Where Kids Eat Impacts Their Energy Intake

Public domain picture of a full dinner place settingAt least that’s what a new study by Jennifer M Poti and Barry M Popkin, PhD seems to indicate.  The study appears in the August 2011 issue of the Journal of the American Dietetic Association and its findings made our local news on July 25.  According to the article’s abstract:

“… Increased energy intake (+179 kcal/day) by children from 1977-2006 was associated with a major increase in energy eaten away from home (+255 kcal/day).  The percentage of daily energy eaten away from home increased from 23.4% to 33.9% from 1977-2006 …”

In the abstract’s conclusion, the article goes on to say:

“… Eating location and food source significantly influence daily energy intake for children.  Foods prepared away from home including fast food eaten at home and store-prepared food eaten away from home, are fueling the increase in total energy intake.  However, further research using alternate data sources is necessary to verify that store-bought foods eaten away from home are increasingly store-prepared …”

Now, the way I read the text of the study, the researchers seem to be concluding that today’s obesity epidemic in America has everything to do with where a child eats his food and where that food was prepared.  I don’t buy it!

First of all, we have to talk about the standard by which “obesity” is measured.  Today, the international standard is the body mass index (BMI), and that standard wasn’t adopted until the 1980s.  The use of that standard had an immediate impact on the classification of a person’s weight.  People who were once considered healthy were now considered overweight or obese.  I’m not sure that this change in the way data was reported was addressed when analyzing data for the research.

Let’s also consider something else that happened in the 1980s.  We became a society of folks who started to worship transfat.  Margarine was supposed to be healthy; Crisco was supposed to be better than tallow or lard.  But as we started eating this stuff that was supposed to be “healthy” we seemed to get much unhealthier.

And if you were born in the ’70s or earlier, think back to your school years for a moment.  How often did you eat a “school lunch”? How often did you ride in a car or bus to school? How much time did you spend inside playing video games or using a computer?

I was born in 1976, and I don’t know about the rest of you, but I walked about .7 miles to school, I ate a lunch that I brought in a lunch box, I walked from school to the babysitter’s house, and I played outside.  When Mom came to pick us up from the babysitter’s, we went home, ate supper, and played some more.  My breakfasts didn’t come from a vending machine or snack cart at school, and we did watch cartoons, but it was only on Saturday mornings.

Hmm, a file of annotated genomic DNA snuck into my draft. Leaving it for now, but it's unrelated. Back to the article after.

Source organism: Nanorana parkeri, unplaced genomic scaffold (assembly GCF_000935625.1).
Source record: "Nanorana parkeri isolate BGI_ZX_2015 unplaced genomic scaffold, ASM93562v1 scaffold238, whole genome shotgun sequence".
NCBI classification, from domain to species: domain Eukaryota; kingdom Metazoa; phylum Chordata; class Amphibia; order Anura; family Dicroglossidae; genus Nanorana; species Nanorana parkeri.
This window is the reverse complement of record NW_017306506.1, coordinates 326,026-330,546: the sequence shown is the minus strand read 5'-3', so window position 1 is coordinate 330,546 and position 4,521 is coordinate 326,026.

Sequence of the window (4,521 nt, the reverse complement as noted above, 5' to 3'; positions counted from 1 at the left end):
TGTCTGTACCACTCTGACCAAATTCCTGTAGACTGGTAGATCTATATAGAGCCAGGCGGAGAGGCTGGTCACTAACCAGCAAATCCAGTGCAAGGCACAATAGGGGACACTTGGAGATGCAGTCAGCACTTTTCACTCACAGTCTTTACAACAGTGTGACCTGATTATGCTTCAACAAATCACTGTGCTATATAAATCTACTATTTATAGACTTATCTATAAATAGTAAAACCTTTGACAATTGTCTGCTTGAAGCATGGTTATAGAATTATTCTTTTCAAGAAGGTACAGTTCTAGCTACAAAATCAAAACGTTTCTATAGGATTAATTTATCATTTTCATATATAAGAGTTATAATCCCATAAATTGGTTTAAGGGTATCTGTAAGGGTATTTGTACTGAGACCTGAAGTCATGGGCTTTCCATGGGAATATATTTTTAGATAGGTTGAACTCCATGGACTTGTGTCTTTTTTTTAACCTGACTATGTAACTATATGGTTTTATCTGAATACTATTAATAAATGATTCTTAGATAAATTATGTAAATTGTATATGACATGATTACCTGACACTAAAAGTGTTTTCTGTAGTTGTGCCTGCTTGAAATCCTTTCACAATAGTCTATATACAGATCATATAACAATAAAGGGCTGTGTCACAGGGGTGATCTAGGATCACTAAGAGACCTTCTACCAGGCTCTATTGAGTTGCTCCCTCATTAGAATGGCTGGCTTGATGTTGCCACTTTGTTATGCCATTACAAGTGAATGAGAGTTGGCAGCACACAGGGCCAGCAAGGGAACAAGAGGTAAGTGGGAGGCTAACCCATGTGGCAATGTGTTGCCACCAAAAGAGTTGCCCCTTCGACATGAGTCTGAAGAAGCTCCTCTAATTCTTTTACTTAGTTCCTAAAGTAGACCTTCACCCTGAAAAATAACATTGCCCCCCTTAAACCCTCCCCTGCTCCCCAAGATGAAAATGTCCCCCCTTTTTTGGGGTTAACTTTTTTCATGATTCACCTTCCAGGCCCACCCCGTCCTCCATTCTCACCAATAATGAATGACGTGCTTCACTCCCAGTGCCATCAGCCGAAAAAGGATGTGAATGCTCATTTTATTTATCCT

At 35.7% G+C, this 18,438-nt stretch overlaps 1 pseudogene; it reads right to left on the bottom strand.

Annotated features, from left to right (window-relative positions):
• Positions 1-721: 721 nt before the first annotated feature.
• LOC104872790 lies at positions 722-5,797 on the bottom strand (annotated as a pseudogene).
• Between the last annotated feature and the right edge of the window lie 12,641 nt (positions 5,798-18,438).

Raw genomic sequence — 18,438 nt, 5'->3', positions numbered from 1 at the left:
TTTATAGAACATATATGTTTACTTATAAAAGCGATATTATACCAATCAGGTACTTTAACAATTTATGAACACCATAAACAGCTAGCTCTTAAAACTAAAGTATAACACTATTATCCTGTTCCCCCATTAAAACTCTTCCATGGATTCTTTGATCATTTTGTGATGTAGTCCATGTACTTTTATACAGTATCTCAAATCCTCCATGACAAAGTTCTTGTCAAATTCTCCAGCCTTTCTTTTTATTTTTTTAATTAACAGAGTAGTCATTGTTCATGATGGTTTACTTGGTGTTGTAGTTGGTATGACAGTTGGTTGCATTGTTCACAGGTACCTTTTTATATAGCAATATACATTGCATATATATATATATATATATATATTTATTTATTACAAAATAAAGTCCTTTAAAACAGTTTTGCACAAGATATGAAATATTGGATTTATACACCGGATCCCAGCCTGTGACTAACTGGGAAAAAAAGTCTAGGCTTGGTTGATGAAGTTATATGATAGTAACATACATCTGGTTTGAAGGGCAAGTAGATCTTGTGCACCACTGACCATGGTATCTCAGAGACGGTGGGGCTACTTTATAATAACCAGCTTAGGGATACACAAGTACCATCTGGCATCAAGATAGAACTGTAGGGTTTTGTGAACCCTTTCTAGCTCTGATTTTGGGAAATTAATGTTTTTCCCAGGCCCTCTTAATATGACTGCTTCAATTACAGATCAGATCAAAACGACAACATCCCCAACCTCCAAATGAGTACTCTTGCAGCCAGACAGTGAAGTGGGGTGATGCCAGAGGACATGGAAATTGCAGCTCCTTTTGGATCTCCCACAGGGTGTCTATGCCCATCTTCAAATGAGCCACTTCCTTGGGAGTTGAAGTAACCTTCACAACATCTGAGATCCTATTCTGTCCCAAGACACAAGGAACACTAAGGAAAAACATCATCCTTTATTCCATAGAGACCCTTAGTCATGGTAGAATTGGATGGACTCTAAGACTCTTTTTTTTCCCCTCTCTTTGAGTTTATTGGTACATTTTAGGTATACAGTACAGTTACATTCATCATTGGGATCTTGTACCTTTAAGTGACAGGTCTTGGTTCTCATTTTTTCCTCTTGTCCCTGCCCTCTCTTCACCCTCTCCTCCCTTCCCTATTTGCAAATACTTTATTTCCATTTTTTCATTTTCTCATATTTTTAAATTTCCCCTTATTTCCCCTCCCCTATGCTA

Not only were we more active back then, but I remember that if you didn’t have a garden, you were in the minority.  If I did eat a “school lunch”, the only flavored milk was chocolate, and the only extra item that you could buy was an ice cream bar or popcicle at lunch recess.  There wasn’t pop at school, we couldn’t buy two or 3 trays, and we didn’t have the snack items available to us that are flashed in my kids’ faces today.

Another important factor in my growing up, I think, was the fact that Mom cooked our food for us.  That’s not to say that we never went out to eat, but it was a treat that happened infrequently because your money could go much further at the store than at McDonald’s.  Our drink choices at home were limited too.  There was milk and water, and sometimes there was juice or Tang, but most of the time, we drank water when we were thirsty.  I remember Dad liking his Pepsi and Mom liking her 7UP, but I don’t recall much pop in the house at all.  Sometimes we’d get to share (back when pop came in 16oz glass bottles), and that was a treat that we always loved.

Now, I know my kids would think I’m talking like an old person here, “When I was your age, we had to walk 3 miles, uphill, both ways, in 3 feet of snow…”, but things really were that different.

Undoubtedly, where a child gets his or her food impacts health.  I know it did for me.  I wasn’t as active as other kids when I was little because 1) I was always running into something I didn’t see and getting hurt and 2) the games kids liked to play couldn’t really include someone who couldn’t see.  (Everyone always wanted to play baseball, kickball, tether ball — something that ended in “ball” — and it always ended badly for me.) This meant I was already fat by the time I was in the 3rd grade.  When I went away to the Indiana School for the Blind in 5th grade though, every one of my meals was a “school lunch”.  Very little of the food was made fresh foods, and I can’t even imagine what the ingredient labels must have looked like on some of those cans that glopped out the feast of the day.  I can’t help but wonder what I would have weighed by the time I was a freshman in high school had I continued to eat the majority of my meals made-from-scratch and home-cooked.

The issue of obesity isn’t something that can whittled down to one magic bullet answer.  It’s amazingly complicated, and until we start to address the issue with some personal accountability, some education, and some changes to the way food is produced in this country, we’re not going to make any headway.  Us taking some responsibility and getting ourselves and our children healthy is one of the most important things we can do to support the journey to freedom, and I know it’s hard.  (I know because I haven’t succeeded long-term thus far, but I’ve never stopped trying.)

Let’s make a difference, and let’s claim liberty while we’re doing it!

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